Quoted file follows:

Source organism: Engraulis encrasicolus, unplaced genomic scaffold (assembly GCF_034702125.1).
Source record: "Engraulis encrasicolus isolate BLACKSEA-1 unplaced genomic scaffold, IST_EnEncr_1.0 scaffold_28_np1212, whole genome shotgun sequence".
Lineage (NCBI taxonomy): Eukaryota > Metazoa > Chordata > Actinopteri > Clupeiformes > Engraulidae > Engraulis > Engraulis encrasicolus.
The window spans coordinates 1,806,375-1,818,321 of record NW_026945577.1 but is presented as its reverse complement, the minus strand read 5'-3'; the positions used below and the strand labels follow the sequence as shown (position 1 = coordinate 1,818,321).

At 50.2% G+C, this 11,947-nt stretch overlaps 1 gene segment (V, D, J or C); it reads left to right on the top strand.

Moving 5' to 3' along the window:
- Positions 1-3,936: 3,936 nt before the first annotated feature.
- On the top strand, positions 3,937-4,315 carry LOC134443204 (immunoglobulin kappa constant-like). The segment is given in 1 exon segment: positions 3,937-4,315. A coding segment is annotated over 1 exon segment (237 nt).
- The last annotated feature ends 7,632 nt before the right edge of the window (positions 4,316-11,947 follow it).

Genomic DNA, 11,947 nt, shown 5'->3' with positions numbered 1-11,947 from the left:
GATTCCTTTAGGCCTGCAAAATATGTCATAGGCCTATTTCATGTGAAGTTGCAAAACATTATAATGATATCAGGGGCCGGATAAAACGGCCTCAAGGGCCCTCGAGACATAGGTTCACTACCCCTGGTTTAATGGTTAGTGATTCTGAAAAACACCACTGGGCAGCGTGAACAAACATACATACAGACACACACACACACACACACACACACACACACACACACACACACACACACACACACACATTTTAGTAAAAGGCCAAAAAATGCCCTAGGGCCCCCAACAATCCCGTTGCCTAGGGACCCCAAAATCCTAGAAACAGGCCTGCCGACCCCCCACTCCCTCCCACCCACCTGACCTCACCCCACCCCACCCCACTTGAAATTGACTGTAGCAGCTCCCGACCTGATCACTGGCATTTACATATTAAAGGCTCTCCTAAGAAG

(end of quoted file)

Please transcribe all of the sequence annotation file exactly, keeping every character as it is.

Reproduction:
Source organism: Engraulis encrasicolus, unplaced genomic scaffold (assembly GCF_034702125.1).
Source record: "Engraulis encrasicolus isolate BLACKSEA-1 unplaced genomic scaffold, IST_EnEncr_1.0 scaffold_28_np1212, whole genome shotgun sequence".
Lineage (NCBI taxonomy): Eukaryota > Metazoa > Chordata > Actinopteri > Clupeiformes > Engraulidae > Engraulis > Engraulis encrasicolus.
The window spans coordinates 1,806,375-1,818,321 of record NW_026945577.1 but is presented as its reverse complement, the minus strand read 5'-3'; the positions used below and the strand labels follow the sequence as shown (position 1 = coordinate 1,818,321).

At 50.2% G+C, this 11,947-nt stretch overlaps 1 gene segment (V, D, J or C); it reads left to right on the top strand.

Moving 5' to 3' along the window:
- Positions 1-3,936: 3,936 nt before the first annotated feature.
- On the top strand, positions 3,937-4,315 carry LOC134443204 (immunoglobulin kappa constant-like). The segment is given in 1 exon segment: positions 3,937-4,315. A coding segment is annotated over 1 exon segment (237 nt).
- The last annotated feature ends 7,632 nt before the right edge of the window (positions 4,316-11,947 follow it).

Genomic DNA, 11,947 nt, shown 5'->3' with positions numbered 1-11,947 from the left:
GATTCCTTTAGGCCTGCAAAATATGTCATAGGCCTATTTCATGTGAAGTTGCAAAACATTATAATGATATCAGGGGCCGGATAAAACGGCCTCAAGGGCCCTCGAGACATAGGTTCACTACCCCTGGTTTAATGGTTAGTGATTCTGAAAAACACCACTGGGCAGCGTGAACAAACATACATACAGACACACACACACACACACACACACACACACACACACACACACACACACACACACACACATTTTAGTAAAAGGCCAAAAAATGCCCTAGGGCCCCCAACAATCCCGTTGCCTAGGGACCCCAAAATCCTAGAAACAGGCCTGCCGACCCCCCACTCCCTCCCACCCACCTGACCTCACCCCACCCCACCCCACTTGAAATTGACTGTAGCAGCTCCCGACCTGATCACTGGCATTTACATATTAAAGGCTCTCCTAAGAAG